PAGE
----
The UK’s data regulator has published a set of standards which it believes will force tech companies to take protecting children online seriously.
The Appropriate Design Code, drawn up by the Information Commissioner’s Office (ICO) covers everything from apps to connected toys, social media platforms to online games, and even educational websites and streaming services.
It makes it clear firms will be expected to make data protection of young people a priority from the design up. It is hoped the code will come into effect by the autumn of 2021 pending approval from parliament.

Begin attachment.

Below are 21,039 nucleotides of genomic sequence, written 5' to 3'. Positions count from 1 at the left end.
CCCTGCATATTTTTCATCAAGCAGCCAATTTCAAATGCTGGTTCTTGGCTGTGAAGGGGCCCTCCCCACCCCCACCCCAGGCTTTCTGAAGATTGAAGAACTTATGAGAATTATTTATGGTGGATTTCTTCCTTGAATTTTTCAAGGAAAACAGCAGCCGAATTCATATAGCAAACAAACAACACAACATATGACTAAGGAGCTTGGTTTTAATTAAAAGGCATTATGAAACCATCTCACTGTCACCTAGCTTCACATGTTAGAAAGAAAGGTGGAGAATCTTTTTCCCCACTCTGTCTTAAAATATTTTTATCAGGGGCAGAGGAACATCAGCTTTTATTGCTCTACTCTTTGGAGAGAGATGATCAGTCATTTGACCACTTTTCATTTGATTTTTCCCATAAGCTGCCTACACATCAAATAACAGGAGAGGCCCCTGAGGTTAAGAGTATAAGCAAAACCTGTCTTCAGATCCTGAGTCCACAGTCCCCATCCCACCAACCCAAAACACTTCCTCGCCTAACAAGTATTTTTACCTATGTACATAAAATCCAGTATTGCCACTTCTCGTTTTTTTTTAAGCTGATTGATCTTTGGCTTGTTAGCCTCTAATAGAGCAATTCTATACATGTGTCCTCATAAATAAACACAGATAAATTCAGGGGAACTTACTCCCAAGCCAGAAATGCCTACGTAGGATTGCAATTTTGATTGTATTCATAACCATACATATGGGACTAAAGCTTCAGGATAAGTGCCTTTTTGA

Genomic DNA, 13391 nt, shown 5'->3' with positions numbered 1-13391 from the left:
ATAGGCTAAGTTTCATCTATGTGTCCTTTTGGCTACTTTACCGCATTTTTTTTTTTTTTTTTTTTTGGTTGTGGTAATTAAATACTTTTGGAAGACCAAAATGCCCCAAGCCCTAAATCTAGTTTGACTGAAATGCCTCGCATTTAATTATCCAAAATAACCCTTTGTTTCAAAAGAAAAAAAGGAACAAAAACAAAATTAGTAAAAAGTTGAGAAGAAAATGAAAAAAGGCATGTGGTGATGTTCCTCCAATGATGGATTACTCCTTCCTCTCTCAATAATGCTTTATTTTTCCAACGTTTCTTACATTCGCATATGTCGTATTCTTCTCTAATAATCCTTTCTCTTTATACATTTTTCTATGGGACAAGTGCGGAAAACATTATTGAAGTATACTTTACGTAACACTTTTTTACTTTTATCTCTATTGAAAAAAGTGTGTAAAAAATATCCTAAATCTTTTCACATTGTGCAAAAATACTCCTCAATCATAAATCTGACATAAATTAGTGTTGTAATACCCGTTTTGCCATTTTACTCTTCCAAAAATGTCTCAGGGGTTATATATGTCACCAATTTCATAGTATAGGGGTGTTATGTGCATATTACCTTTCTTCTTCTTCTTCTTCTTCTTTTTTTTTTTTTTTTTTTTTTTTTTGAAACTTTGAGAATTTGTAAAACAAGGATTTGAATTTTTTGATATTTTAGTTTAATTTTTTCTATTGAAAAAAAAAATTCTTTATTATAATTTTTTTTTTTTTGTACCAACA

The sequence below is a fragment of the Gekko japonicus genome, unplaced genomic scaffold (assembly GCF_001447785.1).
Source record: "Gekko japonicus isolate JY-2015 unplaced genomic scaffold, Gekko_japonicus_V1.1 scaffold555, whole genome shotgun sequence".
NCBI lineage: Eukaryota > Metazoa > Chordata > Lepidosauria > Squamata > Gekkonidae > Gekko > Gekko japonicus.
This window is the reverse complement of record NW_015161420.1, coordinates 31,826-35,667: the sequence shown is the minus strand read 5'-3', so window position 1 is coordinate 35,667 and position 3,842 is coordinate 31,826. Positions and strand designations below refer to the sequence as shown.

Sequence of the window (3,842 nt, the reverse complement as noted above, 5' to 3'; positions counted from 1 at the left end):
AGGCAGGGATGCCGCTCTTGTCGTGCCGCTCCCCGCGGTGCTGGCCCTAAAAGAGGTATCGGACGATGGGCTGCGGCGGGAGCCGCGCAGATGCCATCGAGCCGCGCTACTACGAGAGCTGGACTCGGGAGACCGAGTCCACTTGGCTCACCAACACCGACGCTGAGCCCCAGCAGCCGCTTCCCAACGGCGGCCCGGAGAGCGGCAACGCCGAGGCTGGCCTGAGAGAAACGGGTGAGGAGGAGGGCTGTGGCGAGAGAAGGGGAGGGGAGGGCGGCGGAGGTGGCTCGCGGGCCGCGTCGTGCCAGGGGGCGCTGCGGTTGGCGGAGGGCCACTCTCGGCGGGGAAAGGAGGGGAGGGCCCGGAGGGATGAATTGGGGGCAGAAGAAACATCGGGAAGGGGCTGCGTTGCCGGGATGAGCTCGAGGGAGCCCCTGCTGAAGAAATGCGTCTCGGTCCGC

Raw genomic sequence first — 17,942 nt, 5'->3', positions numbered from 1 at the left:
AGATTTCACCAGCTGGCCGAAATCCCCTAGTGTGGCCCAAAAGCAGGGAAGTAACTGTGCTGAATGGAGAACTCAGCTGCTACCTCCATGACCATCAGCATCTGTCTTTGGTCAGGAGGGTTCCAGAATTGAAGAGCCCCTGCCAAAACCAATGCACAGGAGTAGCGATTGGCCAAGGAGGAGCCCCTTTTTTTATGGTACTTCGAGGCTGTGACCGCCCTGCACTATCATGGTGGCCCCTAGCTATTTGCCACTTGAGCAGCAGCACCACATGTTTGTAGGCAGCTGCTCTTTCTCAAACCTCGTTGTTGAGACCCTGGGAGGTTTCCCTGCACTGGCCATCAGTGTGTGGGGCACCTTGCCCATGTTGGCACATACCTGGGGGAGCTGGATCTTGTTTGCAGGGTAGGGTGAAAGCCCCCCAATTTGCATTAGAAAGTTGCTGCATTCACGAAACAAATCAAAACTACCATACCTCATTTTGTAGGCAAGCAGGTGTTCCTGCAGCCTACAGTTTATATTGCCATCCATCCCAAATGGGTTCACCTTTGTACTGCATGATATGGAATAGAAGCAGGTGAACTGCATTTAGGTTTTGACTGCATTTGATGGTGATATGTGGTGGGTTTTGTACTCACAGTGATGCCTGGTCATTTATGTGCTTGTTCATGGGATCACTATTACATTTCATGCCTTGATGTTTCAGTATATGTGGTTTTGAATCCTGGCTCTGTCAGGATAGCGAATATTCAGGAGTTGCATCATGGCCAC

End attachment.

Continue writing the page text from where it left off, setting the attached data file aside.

The provisions include setting privacy settings to high by default and ending nudge techniques that encourage users to lower them.
Location settings that allow the world to see where a child is, should also be switched off by default, data collection and sharing should be minimised and profiling that can allow children to be served up targeted content should be switched off by default too.
The Information Commissioner Elizabeth Denham described the code as “transformational” and told the PA news agency: “I think in a generation from now when my grandchildren have children they will be astonished to think that we ever didn’t protect kids online.